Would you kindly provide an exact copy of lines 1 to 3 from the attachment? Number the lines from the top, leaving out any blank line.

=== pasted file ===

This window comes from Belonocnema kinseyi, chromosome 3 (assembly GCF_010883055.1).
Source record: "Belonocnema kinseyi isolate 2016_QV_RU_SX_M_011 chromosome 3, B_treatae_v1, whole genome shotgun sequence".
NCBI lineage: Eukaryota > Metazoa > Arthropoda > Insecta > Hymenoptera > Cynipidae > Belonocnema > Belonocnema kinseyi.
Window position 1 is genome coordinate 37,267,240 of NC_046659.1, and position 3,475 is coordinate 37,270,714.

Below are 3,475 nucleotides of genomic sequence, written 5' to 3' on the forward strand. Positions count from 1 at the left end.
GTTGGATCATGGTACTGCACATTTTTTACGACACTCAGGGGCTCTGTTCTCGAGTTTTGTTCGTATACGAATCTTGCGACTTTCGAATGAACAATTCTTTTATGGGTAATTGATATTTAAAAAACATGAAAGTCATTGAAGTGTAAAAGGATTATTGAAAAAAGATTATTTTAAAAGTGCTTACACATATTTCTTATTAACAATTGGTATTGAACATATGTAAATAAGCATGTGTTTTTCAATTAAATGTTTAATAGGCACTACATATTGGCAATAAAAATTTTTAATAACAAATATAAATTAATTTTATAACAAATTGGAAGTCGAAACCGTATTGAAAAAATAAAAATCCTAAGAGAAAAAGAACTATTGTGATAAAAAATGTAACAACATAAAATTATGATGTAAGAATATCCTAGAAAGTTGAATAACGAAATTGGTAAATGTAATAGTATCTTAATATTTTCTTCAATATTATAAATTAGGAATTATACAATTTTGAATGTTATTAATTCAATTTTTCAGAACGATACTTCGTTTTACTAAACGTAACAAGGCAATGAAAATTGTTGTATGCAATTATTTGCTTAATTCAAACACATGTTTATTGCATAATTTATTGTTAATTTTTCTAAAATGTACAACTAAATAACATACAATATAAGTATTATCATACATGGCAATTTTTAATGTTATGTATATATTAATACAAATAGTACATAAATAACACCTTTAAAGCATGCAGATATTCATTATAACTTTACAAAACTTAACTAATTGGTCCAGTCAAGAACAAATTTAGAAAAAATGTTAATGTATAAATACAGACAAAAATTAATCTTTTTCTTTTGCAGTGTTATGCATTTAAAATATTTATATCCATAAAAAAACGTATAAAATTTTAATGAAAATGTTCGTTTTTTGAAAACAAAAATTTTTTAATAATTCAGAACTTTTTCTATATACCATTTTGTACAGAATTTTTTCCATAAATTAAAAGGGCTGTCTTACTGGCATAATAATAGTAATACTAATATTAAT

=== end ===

This window comes from Belonocnema kinseyi, chromosome 3 (assembly GCF_010883055.1).
Source record: "Belonocnema kinseyi isolate 2016_QV_RU_SX_M_011 chromosome 3, B_treatae_v1, whole genome shotgun sequence".
NCBI lineage: Eukaryota > Metazoa > Arthropoda > Insecta > Hymenoptera > Cynipidae > Belonocnema > Belonocnema kinseyi.